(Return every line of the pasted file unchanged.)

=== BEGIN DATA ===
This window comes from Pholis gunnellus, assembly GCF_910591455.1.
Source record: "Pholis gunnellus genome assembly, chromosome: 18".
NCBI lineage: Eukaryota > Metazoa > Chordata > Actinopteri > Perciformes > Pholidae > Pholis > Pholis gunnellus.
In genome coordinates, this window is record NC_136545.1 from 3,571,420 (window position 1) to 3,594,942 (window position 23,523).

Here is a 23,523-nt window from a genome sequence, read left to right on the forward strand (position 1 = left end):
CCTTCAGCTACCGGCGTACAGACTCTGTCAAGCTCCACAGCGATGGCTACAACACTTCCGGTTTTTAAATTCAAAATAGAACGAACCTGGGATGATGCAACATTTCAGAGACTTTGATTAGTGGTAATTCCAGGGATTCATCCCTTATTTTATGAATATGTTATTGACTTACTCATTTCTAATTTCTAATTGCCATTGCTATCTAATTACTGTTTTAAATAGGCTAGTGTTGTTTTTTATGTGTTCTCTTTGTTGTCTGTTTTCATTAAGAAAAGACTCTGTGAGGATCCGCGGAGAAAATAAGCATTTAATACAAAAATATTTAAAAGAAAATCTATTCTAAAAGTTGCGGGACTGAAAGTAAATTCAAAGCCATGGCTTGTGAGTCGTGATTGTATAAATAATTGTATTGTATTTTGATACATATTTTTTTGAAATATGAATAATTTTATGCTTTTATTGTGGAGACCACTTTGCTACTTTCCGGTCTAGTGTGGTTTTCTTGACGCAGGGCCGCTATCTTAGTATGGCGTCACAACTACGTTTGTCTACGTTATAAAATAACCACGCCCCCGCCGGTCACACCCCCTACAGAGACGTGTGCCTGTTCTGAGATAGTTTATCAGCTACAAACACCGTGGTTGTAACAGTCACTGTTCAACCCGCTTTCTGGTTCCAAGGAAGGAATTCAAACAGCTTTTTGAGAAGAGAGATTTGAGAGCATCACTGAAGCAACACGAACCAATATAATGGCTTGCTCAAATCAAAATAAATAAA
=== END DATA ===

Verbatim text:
This window comes from Pholis gunnellus, assembly GCF_910591455.1.
Source record: "Pholis gunnellus genome assembly, chromosome: 18".
NCBI lineage: Eukaryota > Metazoa > Chordata > Actinopteri > Perciformes > Pholidae > Pholis > Pholis gunnellus.
In genome coordinates, this window is record NC_136545.1 from 3,571,420 (window position 1) to 3,594,942 (window position 23,523).

Here is a 23,523-nt window from a genome sequence, read left to right on the forward strand (position 1 = left end):
CCTTCAGCTACCGGCGTACAGACTCTGTCAAGCTCCACAGCGATGGCTACAACACTTCCGGTTTTTAAATTCAAAATAGAACGAACCTGGGATGATGCAACATTTCAGAGACTTTGATTAGTGGTAATTCCAGGGATTCATCCCTTATTTTATGAATATGTTATTGACTTACTCATTTCTAATTTCTAATTGCCATTGCTATCTAATTACTGTTTTAAATAGGCTAGTGTTGTTTTTTATGTGTTCTCTTTGTTGTCTGTTTTCATTAAGAAAAGACTCTGTGAGGATCCGCGGAGAAAATAAGCATTTAATACAAAAATATTTAAAAGAAAATCTATTCTAAAAGTTGCGGGACTGAAAGTAAATTCAAAGCCATGGCTTGTGAGTCGTGATTGTATAAATAATTGTATTGTATTTTGATACATATTTTTTTGAAATATGAATAATTTTATGCTTTTATTGTGGAGACCACTTTGCTACTTTCCGGTCTAGTGTGGTTTTCTTGACGCAGGGCCGCTATCTTAGTATGGCGTCACAACTACGTTTGTCTACGTTATAAAATAACCACGCCCCCGCCGGTCACACCCCCTACAGAGACGTGTGCCTGTTCTGAGATAGTTTATCAGCTACAAACACCGTGGTTGTAACAGTCACTGTTCAACCCGCTTTCTGGTTCCAAGGAAGGAATTCAAACAGCTTTTTGAGAAGAGAGATTTGAGAGCATCACTGAAGCAACACGAACCAATATAATGGCTTGCTCAAATCAAAATAAATAAA